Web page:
Consumer confidence in the United States has improved consecutively for the last 5 months but the level remains low. The chart, and in particular the recent double-dip, illustrates however the continued need for caution in interpretation. Increased optimism appeared to be returning in December 2008, after the first trough in November, but this was short-lived and confidence dipped again, possibly reflecting a number of factors: the very cold weather, the continued difficulties in the housing market, and increases in energy prices. The latest pick-up in confidence is stronger.



Consumer confidence in Japan remains very low but has increased slightly since its historic December 2008 low. This continued pessimism, certainly when compared to most of the other major seven economies, may reflect the importance of trade to Japan and the need for tangible signs of recovery in Japan's larger trading partners. For example, Japan's index of industrial production has shown signs of improvement from February 2009 which was its lowest level since 1983.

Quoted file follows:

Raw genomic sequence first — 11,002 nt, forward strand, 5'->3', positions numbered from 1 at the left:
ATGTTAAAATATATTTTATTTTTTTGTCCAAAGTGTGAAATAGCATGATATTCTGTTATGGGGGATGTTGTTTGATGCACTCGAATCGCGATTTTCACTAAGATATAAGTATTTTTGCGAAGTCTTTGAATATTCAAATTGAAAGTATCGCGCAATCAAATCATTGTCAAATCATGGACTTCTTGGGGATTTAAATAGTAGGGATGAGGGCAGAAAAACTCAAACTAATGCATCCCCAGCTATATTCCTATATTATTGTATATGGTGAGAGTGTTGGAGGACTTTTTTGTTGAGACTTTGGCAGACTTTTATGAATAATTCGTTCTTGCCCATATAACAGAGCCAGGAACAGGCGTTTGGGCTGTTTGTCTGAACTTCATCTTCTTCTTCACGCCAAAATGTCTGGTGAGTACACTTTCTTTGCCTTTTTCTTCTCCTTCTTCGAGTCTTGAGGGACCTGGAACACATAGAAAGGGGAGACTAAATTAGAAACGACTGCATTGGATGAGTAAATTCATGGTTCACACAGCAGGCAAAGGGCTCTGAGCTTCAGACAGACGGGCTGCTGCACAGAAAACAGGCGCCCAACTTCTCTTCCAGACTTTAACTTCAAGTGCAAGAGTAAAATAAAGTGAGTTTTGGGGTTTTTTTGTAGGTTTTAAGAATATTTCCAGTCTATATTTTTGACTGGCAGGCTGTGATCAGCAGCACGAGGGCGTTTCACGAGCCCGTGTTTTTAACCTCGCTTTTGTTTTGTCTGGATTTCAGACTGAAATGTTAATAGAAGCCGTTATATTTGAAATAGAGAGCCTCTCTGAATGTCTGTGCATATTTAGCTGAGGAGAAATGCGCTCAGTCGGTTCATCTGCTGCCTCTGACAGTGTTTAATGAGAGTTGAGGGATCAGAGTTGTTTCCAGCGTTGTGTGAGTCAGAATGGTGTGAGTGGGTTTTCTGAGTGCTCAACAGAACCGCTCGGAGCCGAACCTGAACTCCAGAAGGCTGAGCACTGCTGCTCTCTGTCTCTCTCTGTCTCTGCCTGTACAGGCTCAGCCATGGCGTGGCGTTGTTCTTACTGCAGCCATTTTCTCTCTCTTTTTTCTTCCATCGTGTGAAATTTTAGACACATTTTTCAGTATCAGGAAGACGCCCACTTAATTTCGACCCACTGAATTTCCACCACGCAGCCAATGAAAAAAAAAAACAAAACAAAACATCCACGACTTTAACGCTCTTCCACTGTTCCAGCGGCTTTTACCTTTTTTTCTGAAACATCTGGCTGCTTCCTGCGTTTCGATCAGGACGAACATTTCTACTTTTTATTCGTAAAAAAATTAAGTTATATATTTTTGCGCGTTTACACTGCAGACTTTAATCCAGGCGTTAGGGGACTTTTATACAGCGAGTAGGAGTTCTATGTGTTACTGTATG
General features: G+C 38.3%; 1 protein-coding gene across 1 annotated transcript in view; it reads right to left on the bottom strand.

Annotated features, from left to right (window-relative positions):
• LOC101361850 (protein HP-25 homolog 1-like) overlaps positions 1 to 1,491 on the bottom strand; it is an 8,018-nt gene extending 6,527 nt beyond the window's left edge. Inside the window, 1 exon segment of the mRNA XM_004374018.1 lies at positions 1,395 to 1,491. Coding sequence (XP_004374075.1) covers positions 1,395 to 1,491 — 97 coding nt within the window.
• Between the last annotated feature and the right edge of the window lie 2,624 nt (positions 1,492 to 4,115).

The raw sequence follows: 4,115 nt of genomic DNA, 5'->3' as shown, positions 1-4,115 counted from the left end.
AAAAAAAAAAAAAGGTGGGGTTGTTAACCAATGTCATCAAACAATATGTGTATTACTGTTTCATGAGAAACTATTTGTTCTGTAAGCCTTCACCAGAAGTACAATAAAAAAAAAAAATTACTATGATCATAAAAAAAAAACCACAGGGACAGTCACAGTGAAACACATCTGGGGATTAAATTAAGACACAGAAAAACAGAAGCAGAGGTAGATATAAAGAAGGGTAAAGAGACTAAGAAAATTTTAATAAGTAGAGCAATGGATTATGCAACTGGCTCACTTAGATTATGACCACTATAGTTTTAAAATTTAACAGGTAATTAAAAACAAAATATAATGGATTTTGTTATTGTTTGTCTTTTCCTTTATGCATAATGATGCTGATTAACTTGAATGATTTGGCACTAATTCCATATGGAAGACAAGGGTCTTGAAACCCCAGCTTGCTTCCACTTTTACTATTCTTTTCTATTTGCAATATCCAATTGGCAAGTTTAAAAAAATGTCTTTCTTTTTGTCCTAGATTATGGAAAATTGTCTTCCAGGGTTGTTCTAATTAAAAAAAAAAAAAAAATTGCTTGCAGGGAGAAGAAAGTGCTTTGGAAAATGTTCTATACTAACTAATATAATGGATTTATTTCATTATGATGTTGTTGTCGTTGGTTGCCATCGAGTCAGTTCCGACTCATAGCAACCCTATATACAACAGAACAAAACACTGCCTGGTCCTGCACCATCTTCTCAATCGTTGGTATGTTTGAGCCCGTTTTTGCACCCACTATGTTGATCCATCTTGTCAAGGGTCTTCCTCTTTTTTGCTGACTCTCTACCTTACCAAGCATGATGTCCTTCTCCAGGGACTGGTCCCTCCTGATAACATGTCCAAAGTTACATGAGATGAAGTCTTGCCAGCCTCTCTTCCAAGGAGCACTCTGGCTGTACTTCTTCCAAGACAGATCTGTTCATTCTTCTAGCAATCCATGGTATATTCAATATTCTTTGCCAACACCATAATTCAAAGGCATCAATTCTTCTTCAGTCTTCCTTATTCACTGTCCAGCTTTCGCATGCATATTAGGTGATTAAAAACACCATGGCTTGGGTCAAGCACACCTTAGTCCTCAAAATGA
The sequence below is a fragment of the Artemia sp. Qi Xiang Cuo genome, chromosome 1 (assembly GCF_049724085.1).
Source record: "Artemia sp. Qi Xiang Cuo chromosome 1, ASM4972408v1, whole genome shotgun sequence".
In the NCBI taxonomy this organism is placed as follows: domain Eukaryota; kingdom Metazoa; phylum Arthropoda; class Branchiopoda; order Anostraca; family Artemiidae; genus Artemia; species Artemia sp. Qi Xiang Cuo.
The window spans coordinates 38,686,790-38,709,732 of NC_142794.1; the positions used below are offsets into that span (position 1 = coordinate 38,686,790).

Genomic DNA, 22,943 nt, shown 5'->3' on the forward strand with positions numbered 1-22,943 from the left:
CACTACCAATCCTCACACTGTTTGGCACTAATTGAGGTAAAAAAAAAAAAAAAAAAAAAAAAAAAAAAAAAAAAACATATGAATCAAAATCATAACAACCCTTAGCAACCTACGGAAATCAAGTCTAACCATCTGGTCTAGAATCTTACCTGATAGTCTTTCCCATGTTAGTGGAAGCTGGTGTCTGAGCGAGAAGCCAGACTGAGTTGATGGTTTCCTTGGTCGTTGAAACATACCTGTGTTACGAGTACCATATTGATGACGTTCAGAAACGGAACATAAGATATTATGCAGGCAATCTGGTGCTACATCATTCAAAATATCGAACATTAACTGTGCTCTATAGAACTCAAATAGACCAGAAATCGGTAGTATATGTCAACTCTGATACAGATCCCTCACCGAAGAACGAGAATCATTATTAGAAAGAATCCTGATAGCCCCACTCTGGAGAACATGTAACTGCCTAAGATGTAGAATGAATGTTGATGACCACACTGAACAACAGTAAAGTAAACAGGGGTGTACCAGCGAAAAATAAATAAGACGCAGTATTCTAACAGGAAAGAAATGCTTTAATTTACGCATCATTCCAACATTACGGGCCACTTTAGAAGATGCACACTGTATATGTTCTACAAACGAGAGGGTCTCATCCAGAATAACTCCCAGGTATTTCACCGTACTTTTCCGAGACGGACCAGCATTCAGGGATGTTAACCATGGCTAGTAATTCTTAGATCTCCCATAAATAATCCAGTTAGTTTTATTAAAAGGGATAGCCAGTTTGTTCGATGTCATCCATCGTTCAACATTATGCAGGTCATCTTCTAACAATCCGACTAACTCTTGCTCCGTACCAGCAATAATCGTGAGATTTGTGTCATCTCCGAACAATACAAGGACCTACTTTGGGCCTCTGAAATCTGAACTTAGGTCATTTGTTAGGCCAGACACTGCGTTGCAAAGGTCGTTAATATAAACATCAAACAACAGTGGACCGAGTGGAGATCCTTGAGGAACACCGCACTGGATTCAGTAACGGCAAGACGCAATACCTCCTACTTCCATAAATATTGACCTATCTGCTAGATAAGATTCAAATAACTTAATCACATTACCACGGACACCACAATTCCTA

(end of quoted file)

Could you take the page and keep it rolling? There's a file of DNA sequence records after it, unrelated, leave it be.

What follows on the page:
Consumer confidence in Germany has only recently shown signs of improvement, with the all-time low coming as recently as April 2009. Like Japan, German consumers may need to see tangible signs of recovery occurring in major trading partners before more signs of improved consumer confidence are observed. German exports for example have been in continuous decline since 2008, down 22% between the first quarter of 2008 and 2009. The improved signs of confidence in other major economies may be a sign of more positive times ahead for German consumer confidence.


United Kingdom

Consumer confidence in the United Kingdom has shown a strong recovery since January 2009, rising by more than 4 points but levels remain historically low in a background of rising unemployment. More promising signs, noticeably in the housing market where recent indicators suggest a bottoming-out are also emerging.